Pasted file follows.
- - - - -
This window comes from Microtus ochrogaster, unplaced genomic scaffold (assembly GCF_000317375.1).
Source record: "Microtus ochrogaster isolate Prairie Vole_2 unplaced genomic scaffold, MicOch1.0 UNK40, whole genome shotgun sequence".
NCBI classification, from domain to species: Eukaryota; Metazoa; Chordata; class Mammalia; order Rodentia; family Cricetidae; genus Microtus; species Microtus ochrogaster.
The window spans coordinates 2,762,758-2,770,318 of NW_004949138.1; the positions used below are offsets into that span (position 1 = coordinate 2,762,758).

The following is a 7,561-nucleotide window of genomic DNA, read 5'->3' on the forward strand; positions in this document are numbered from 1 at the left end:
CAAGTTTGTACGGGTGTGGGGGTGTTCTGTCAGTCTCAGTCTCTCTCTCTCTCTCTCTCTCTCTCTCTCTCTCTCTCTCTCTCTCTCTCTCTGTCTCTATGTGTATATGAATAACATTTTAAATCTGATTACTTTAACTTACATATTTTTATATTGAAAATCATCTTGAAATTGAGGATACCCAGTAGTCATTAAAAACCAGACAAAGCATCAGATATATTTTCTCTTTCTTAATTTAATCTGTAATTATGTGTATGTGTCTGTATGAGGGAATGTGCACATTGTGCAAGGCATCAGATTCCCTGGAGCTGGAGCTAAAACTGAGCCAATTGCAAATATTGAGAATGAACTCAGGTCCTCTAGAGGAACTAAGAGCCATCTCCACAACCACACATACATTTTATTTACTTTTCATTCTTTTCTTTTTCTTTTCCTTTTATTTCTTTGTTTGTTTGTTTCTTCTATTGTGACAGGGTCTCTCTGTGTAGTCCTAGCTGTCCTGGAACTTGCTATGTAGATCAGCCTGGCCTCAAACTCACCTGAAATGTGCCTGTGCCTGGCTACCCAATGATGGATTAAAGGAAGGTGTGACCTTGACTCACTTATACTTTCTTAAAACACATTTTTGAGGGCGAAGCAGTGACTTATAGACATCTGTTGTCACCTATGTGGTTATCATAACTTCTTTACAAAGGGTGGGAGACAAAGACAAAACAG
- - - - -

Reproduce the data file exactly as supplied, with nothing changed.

This window comes from Microtus ochrogaster, unplaced genomic scaffold (assembly GCF_000317375.1).
Source record: "Microtus ochrogaster isolate Prairie Vole_2 unplaced genomic scaffold, MicOch1.0 UNK40, whole genome shotgun sequence".
NCBI classification, from domain to species: Eukaryota; Metazoa; Chordata; class Mammalia; order Rodentia; family Cricetidae; genus Microtus; species Microtus ochrogaster.
The window spans coordinates 2,762,758-2,770,318 of NW_004949138.1; the positions used below are offsets into that span (position 1 = coordinate 2,762,758).

The following is a 7,561-nucleotide window of genomic DNA, read 5'->3' on the forward strand; positions in this document are numbered from 1 at the left end:
CAAGTTTGTACGGGTGTGGGGGTGTTCTGTCAGTCTCAGTCTCTCTCTCTCTCTCTCTCTCTCTCTCTCTCTCTCTCTCTCTCTCTCTCTCTGTCTCTATGTGTATATGAATAACATTTTAAATCTGATTACTTTAACTTACATATTTTTATATTGAAAATCATCTTGAAATTGAGGATACCCAGTAGTCATTAAAAACCAGACAAAGCATCAGATATATTTTCTCTTTCTTAATTTAATCTGTAATTATGTGTATGTGTCTGTATGAGGGAATGTGCACATTGTGCAAGGCATCAGATTCCCTGGAGCTGGAGCTAAAACTGAGCCAATTGCAAATATTGAGAATGAACTCAGGTCCTCTAGAGGAACTAAGAGCCATCTCCACAACCACACATACATTTTATTTACTTTTCATTCTTTTCTTTTTCTTTTCCTTTTATTTCTTTGTTTGTTTGTTTCTTCTATTGTGACAGGGTCTCTCTGTGTAGTCCTAGCTGTCCTGGAACTTGCTATGTAGATCAGCCTGGCCTCAAACTCACCTGAAATGTGCCTGTGCCTGGCTACCCAATGATGGATTAAAGGAAGGTGTGACCTTGACTCACTTATACTTTCTTAAAACACATTTTTGAGGGCGAAGCAGTGACTTATAGACATCTGTTGTCACCTATGTGGTTATCATAACTTCTTTACAAAGGGTGGGAGACAAAGACAAAACAG